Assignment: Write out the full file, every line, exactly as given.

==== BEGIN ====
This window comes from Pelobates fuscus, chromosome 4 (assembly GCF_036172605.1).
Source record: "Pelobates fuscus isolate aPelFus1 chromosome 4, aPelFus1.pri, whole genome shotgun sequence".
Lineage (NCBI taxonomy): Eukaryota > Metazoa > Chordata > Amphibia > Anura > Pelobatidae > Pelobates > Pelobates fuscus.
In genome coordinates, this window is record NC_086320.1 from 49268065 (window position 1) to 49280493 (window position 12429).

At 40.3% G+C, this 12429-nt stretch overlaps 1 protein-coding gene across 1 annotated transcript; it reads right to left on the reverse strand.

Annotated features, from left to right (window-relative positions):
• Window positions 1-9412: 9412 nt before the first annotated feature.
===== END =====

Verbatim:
This window comes from Pelobates fuscus, chromosome 4 (assembly GCF_036172605.1).
Source record: "Pelobates fuscus isolate aPelFus1 chromosome 4, aPelFus1.pri, whole genome shotgun sequence".
Lineage (NCBI taxonomy): Eukaryota > Metazoa > Chordata > Amphibia > Anura > Pelobatidae > Pelobates > Pelobates fuscus.
In genome coordinates, this window is record NC_086320.1 from 49268065 (window position 1) to 49280493 (window position 12429).

At 40.3% G+C, this 12429-nt stretch overlaps 1 protein-coding gene across 1 annotated transcript; it reads right to left on the reverse strand.

Annotated features, from left to right (window-relative positions):
• Window positions 1-9412: 9412 nt before the first annotated feature.